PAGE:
I’m in Stuttgart this morning. Yesterday we spent the morning running the city streets and parks, the afternoon confusedly navigating the bus and train station to get to the Porsche Museum (oh, the things we do for love).

For the record I did point out to my sports car enthusiast husband that we’ve now been to two museums dedicated to cars and not one dedicated to art. Something we are remedying today when we travel to Freiburg, a town we randomly picked for its history, charm, and location at the edge of the Black Forest. 

Today is for history and museums; tomorrow is for trails and trees.

It is strange to be so removed from home, friends, familiar; so wrapped up in this microcosm of Germany, adventures, where should we stay next?, explorations and travel. 

You cross an ocean and become part of something else for awhile, even as life spins on in Alaska and you wonder how the pets are doing, if you missed anything important, and dread the return to the solstice dark even while embracing the comforting thought of warmth of home.

It’s like you’ve got one foot in each world, as you immerse yourself in the task at hand (thoroughly enjoying Germany), even as you hold space for life back home and know you’ve got to return to it eventually.

I’m standing in between two different worlds, holding space for each. And so it is with grief.

It is my personal reflection after walking through the loss of this past year that you cannot lose somebody you love without placing a foot in the land of grief and death, even as you try and keep a foot in the land of life right now so you can keep going. 

Grief becomes its own microcosm of a world, and a wall goes up that separates you from the normalcy of everyday life, its demands so intense, immediate and exacting you just can’t for awhile.

I learned a lot this past year about the people that are willing to knock on that wall, walk through its door, and come sit with you in that space- that dark but very real place of sorrow- and the people who just want you to exit and come to their space, because it’s more light and comfortable. It hurts to be with others in their pain, whatever that pain may be.

Pain hurts. 

Loss hurts.

Grief hurts.

This election season hurts.

The environment hurts.

Aleppo hurts.

People hurt.

I could keep going and going. So many hurts to allow into our thoughts and hearts and steam of consciousness- I get why people shut themselves off and turn a blind eye and don’t want to go anywhere near another’s wall.

It would almost be too much if it wasn’t for one thing: our tremendous capacity to care and love and because of that love, to hold space inside of ourselves for the things that hurt.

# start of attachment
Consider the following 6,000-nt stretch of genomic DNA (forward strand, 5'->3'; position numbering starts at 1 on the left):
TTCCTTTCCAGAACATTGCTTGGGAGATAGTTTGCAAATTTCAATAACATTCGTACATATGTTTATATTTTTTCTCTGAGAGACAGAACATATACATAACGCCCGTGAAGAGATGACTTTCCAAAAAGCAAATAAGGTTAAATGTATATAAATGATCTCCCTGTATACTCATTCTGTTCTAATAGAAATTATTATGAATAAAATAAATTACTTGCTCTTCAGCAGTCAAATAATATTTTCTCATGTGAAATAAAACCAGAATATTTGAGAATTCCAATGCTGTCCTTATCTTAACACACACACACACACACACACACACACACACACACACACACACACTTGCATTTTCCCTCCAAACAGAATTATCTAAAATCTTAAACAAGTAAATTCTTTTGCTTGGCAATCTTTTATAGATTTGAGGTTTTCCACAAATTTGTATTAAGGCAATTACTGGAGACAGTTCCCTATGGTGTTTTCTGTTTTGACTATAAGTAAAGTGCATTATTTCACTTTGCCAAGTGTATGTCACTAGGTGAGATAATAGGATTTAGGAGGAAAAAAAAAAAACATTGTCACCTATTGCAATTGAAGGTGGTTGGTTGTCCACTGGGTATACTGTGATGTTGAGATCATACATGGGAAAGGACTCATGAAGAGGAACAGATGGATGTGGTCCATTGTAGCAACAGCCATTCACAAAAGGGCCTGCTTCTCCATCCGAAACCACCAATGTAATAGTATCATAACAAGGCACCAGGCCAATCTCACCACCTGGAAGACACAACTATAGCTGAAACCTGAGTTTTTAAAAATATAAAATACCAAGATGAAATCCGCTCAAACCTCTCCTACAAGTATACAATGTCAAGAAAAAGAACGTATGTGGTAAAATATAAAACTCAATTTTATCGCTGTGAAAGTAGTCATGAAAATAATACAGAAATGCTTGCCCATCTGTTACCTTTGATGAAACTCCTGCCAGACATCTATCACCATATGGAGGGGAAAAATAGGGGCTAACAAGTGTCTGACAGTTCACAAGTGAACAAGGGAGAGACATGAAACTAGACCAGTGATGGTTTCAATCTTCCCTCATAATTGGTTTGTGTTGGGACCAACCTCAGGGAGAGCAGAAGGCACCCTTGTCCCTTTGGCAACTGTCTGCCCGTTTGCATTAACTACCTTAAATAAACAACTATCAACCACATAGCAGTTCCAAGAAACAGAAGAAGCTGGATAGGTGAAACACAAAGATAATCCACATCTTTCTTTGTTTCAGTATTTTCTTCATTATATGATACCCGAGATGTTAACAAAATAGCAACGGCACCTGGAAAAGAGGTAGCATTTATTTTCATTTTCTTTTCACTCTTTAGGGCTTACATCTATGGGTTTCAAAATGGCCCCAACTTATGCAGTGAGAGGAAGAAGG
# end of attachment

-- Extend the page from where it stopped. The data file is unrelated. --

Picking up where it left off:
Hurt can sit right along side of love, and if you look at them long enough you will have a hard time seeing where one ends and the other begins, because most things that grieve our souls are usually things where love got turned inside out.

We hurt because we care because we love.

Brent helped teach me that, and he wouldn’t disagree with these next words- becoming a far wiser teacher in his death than he was in his life.

We can hold space for all of it.

For the beautiful wisp of our lives and the tiny worlds we create within this world, so meaningful to us as individuals, so small in the grand scheme: all while holding space for the burdens of this world and keeping our eyes and hearts open.

Awhile ago I had a client ask me if it would ever stop hurting. As gently as I could I said, The hurt will fade but it will never stop hurting anytime you think about it. It wasn’t meant to and that doesn’t mean something is wrong with you, it means something is very right with you.

Some things aren’t meant to be pain free, our hurts reminding us where love once lived their. 2016 was both a year of great love and great pain- I carry those both with me now.

We can hold space for all. Learn to embrace and embody and enliven our individual expressions of self, create a world authentic to that expression, all while holding space for the worlds and hurts and joys and differences and lives and breaths of others.

Three 1/2 more days in this space of Germany. It’s been a trip of laughter, some sorrow, many stories, discomfort, inspiration, reflection, completion, and a lot of thought. Life continues to ask me who I wish to be in this world. How I live is my response to the question, and I return home with a deepening awareness that the only response I truly have, that any of us have, is the love we have inside and how we choose to live it.

For today that simply means I write these words. Touch base with a few friends who could use a big hug about now. Type in directions to Freiburg into our tiny, crappy rental car’s GPS and head in that direction.

And finally make it to a proper museum.